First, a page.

Hello there! Hope you had a great weekend? Well, I can’t quite believe it, but on Friday, my bestselling book How to Style Your Brand will go into its second print run – just a month after release. How cool is that? Seriously, I am so, so grateful to each and every one of you that has bought, shared, reviewed and recommended the book. You have made something that’s been a lifelong ambition of mine a fabulous reality. Thank you so, so much.
I’ve talked before about the things I’ve learned self-publishing a book and even though this is now my second book, the lessons just keep on coming. Self-publishing a coffee table book is a huge undertaking and a very steep learning curve and I thought it was probably timely to share some more of the lessons I’ve learned with you.
In praise of self publishing
1. Self publishing opens up possibilities for books that simply don’t fit into the traditional publishing mould. Those of you that already own How to Style Your Brand will understand that it’s a special sort of business book. Sure, it’s very process driven and it’s game changing, but it’s also beautiful. Business books are almost always black and white (maybe one or two extra colours). I’ve never seen one illustrated with the sorts of beautiful examples in this book. Coffee table books are beautiful, lots of gorgeous styling and entertaining text, but they don’t take you on a journey in quite the same way How to Style Your Brand does. And therein lies the problem. Business book publishers don’t do illustrated books, illustrated book publishers don’t do business books. The only way to create something as unique as my latest book was to self publish.
2. Self publishing doesn’t need to have the stigma it used to. When I published my first book, Exhibit, anyone and everyone was dashing out self-published business books which frankly gave the market a deservedly bad reputation. Cheerily packed with typos, with downmarket covers featuring dodgy stock photos and colours that just shouldn’t be put together, inconsistent designs and poor quality printing, it’s not surprising self publishers gained a bad name. These days the industry has moved on. By and large you often can’t tell the difference between a self published and professionally published book. As long as you have the right people on your side (thank you Jo Copestick and Matt Pereira) and an army of proofreaders there’s no reason why your book can’t look as impactful as any other.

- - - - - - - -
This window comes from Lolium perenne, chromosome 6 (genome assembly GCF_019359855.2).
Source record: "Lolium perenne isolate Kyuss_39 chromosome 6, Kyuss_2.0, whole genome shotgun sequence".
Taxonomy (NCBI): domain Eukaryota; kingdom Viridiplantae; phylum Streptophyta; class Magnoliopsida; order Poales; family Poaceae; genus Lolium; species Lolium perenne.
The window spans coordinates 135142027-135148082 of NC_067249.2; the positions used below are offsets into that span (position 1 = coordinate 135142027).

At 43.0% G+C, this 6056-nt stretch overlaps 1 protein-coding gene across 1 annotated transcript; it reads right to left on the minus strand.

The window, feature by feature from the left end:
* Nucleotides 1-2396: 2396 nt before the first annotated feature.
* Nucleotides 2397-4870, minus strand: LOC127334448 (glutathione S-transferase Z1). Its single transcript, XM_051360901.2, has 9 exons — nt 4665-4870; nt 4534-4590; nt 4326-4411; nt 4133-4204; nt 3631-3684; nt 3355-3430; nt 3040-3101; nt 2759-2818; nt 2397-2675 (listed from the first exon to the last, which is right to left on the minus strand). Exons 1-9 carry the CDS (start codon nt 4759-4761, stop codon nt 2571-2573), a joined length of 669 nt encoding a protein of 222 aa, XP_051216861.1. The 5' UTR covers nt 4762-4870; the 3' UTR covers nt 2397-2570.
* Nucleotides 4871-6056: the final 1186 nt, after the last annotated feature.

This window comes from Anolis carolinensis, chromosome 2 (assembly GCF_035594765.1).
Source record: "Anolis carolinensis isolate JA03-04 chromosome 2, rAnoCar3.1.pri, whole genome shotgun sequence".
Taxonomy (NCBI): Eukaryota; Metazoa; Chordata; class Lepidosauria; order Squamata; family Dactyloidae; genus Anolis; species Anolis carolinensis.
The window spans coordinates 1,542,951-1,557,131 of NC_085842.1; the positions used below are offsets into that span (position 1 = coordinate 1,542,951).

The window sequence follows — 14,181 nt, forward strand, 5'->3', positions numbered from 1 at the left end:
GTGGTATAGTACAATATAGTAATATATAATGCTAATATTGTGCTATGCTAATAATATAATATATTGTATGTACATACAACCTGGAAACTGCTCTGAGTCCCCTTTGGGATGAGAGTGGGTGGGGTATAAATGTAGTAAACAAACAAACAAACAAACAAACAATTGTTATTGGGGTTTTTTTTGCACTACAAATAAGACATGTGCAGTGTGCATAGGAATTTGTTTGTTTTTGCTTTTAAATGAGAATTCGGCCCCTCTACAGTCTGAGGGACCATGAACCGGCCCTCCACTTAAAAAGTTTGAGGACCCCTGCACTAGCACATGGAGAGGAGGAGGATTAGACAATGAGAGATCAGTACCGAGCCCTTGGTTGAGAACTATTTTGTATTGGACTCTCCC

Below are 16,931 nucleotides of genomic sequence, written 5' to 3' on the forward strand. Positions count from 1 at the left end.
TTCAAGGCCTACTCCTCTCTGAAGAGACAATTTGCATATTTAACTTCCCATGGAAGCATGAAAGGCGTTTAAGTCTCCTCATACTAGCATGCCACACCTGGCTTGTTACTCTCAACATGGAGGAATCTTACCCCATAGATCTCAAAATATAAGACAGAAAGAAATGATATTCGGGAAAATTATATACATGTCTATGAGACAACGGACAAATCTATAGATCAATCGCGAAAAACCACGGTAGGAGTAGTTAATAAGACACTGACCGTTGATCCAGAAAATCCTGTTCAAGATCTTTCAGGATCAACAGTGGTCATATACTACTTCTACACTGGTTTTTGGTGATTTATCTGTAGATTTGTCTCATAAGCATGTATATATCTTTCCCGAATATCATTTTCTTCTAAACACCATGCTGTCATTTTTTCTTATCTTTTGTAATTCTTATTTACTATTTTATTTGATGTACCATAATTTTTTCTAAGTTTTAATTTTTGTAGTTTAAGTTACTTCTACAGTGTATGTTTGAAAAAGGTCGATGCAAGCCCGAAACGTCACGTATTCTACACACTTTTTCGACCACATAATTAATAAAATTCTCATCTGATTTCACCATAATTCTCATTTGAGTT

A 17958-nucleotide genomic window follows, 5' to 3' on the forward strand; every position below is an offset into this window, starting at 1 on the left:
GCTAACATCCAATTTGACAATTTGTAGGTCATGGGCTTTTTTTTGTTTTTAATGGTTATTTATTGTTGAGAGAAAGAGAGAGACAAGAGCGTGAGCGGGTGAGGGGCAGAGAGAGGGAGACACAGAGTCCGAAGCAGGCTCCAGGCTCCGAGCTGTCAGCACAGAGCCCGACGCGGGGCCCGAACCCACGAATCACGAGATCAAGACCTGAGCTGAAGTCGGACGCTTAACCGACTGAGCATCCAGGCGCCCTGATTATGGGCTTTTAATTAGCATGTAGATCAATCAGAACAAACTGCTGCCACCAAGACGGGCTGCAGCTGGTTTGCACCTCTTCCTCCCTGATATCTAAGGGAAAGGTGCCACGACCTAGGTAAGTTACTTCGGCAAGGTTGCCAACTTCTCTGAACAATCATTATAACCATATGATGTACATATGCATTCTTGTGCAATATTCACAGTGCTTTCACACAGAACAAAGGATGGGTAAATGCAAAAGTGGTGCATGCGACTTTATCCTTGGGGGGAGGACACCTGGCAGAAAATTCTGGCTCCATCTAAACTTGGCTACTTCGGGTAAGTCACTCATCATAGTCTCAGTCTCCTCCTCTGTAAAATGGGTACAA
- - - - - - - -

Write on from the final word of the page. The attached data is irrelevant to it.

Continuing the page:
3. You don’t need a publisher to give you credibility. I’ve lost count of the number of well meaning friends who have recommended I get a publisher. For the reasons listed above, How to Style Your Brand was never going to be picked up and published by one of the big publishing houses – not if I wanted it to be the book that it is. Self publishing is scary. It’s a steep learning curve, it takes an eye watering investment and inner confidence and energy to make it happen (oh and a supportive family and rafts of friends to keep you going) but the reward for seeing your vision come together is immense. My book is number one on Amazon; it has five star rated reviews from people I’ve never met (i.e. these people aren’t just being nice to me!!); I’ve had lovely emails from people and I see the results it’s having. I can finally let go of the ‘publisher giving me credibility’ thing!